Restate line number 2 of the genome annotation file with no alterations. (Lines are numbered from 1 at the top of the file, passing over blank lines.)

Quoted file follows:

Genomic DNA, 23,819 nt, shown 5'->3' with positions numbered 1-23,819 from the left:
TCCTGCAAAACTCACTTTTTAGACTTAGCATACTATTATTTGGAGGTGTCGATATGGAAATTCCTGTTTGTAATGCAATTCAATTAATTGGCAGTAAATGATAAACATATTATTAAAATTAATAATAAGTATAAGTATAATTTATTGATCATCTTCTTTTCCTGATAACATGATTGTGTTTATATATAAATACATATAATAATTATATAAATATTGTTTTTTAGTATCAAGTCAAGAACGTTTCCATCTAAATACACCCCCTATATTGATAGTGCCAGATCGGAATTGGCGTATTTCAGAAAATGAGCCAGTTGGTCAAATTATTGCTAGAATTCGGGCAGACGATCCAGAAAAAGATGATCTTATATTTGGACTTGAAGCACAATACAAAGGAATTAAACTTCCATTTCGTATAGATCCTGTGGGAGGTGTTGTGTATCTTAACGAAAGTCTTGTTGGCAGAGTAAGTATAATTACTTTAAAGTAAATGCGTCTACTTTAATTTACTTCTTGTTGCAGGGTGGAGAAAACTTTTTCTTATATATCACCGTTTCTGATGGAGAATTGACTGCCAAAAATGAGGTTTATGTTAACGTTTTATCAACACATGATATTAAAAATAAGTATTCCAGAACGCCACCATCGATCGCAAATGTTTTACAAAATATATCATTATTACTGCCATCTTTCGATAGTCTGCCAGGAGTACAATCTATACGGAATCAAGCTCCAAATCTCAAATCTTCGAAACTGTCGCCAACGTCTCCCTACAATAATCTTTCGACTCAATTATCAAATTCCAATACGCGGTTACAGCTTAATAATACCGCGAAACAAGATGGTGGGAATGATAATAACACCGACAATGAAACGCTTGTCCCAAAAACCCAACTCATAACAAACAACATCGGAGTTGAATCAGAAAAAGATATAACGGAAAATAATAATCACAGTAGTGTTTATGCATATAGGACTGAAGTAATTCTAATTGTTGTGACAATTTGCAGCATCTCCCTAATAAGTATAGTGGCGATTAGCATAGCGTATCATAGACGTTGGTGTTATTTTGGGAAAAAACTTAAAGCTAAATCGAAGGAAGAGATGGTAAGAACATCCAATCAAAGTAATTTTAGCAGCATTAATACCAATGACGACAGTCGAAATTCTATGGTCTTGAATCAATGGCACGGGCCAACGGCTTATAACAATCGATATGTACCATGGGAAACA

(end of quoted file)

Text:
TCCTGCAAAACTCACTTTTTAGACTTAGCATACTATTATTTGGAGGTGTCGATATGGAAATTCCTGTTTGTAATGCAATTCAATTAATTGGCAGTAAATGATAAACATATTATTAAAATTAATAATAAGTATAAGTATAATTTATTGATCATCTTCTTTTCCTGATAACATGATTGTGTTTATATATAAATACATATAATAATTATATAAATATTGTTTTTTAGTATCAAGTCAAGAACGTTTCCATCTAAATACACCCCCTATATTGATAGTGCCAGATCGGAATTGGCGTATTTCAGAAAATGAGCCAGTTGGTCAAATTATTGCTAGAATTCGGGCAGACGATCCAGAAAAAGATGATCTTATATTTGGACTTGAAGCACAATACAAAGGAATTAAACTTCCATTTCGTATAGATCCTGTGGGAGGTGTTGTGTATCTTAACGAAAGTCTTGTTGGCAGAGTAAGTATAATTACTTTAAAGTAAATGCGTCTACTTTAATTTACTTCTTGTTGCAGGGTGGAGAAAACTTTTTCTTATATATCACCGTTTCTGATGGAGAATTGACTGCCAAAAATGAGGTTTATGTTAACGTTTTATCAACACATGATATTAAAAATAAGTATTCCAGAACGCCACCATCGATCGCAAATGTTTTACAAAATATATCATTATTACTGCCATCTTTCGATAGTCTGCCAGGAGTACAATCTATACGGAATCAAGCTCCAAATCTCAAATCTTCGAAACTGTCGCCAACGTCTCCCTACAATAATCTTTCGACTCAATTATCAAATTCCAATACGCGGTTACAGCTTAATAATACCGCGAAACAAGATGGTGGGAATGATAATAACACCGACAATGAAACGCTTGTCCCAAAAACCCAACTCATAACAAACAACATCGGAGTTGAATCAGAAAAAGATATAACGGAAAATAATAATCACAGTAGTGTTTATGCATATAGGACTGAAGTAATTCTAATTGTTGTGACAATTTGCAGCATCTCCCTAATAAGTATAGTGGCGATTAGCATAGCGTATCATAGACGTTGGTGTTATTTTGGGAAAAAACTTAAAGCTAAATCGAAGGAAGAGATGGTAAGAACATCCAATCAAAGTAATTTTAGCAGCATTAATACCAATGACGACAGTCGAAATTCTATGGTCTTGAATCAATGGCACGGGCCAACGGCTTATAACAATCGATATGTACCATGGGAAACA